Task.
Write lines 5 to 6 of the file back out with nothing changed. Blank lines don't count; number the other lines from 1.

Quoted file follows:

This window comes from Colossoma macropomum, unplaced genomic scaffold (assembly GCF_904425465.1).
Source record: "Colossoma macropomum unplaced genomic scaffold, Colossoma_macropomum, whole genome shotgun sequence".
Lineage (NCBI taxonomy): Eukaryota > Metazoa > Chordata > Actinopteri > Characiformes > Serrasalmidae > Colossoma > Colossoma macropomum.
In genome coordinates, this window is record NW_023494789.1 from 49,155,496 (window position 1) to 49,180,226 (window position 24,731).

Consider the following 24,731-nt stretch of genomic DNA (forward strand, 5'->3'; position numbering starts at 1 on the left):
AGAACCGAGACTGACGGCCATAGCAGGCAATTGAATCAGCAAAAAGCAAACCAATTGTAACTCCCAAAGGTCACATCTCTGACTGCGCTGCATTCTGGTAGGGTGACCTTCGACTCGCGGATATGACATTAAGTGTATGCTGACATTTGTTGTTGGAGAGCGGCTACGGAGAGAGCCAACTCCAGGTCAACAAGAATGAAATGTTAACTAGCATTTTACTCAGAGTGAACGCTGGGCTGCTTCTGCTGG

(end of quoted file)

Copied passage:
Consider the following 24,731-nt stretch of genomic DNA (forward strand, 5'->3'; position numbering starts at 1 on the left):
AGAACCGAGACTGACGGCCATAGCAGGCAATTGAATCAGCAAAAAGCAAACCAATTGTAACTCCCAAAGGTCACATCTCTGACTGCGCTGCATTCTGGTAGGGTGACCTTCGACTCGCGGATATGACATTAAGTGTATGCTGACATTTGTTGTTGGAGAGCGGCTACGGAGAGAGCCAACTCCAGGTCAACAAGAATGAAATGTTAACTAGCATTTTACTCAGAGTGAACGCTGGGCTGCTTCTGCTGG